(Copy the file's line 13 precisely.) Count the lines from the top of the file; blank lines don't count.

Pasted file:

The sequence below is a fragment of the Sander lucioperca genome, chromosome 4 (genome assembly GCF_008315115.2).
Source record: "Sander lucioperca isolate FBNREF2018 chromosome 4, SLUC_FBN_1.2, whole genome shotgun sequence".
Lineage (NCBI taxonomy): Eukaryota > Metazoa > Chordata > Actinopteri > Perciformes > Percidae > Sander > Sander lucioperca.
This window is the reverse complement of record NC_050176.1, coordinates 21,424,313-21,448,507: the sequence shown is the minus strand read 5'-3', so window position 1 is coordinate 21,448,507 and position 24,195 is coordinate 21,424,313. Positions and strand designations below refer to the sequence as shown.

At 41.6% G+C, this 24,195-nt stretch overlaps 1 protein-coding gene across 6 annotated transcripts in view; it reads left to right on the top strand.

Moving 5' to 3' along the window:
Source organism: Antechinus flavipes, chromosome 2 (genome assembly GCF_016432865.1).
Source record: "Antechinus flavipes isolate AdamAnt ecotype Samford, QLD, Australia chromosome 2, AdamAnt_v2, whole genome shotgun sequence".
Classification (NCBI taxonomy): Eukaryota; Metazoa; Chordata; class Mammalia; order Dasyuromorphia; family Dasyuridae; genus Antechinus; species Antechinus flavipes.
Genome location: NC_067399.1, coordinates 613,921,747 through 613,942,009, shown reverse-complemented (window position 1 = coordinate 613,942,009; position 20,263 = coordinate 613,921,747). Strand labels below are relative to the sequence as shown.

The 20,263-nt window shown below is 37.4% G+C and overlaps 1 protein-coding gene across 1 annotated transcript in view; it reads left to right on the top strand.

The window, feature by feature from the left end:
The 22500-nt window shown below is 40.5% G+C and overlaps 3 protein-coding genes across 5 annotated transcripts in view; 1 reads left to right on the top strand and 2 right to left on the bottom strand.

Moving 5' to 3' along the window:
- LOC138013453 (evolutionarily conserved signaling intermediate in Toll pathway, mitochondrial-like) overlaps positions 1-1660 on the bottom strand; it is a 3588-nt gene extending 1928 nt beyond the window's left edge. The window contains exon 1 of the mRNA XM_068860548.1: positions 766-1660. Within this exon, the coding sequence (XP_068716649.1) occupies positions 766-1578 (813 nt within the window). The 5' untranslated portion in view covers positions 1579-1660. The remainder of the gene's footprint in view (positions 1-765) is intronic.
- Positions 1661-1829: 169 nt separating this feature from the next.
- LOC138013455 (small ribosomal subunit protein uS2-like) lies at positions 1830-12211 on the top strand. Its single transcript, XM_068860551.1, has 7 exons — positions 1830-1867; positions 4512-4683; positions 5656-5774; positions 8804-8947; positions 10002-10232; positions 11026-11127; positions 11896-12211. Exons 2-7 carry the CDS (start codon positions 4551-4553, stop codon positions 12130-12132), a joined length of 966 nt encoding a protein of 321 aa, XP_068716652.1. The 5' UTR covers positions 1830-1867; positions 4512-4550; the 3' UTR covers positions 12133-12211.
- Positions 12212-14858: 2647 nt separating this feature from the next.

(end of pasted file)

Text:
The 22500-nt window shown below is 40.5% G+C and overlaps 3 protein-coding genes across 5 annotated transcripts in view; 1 reads left to right on the top strand and 2 right to left on the bottom strand.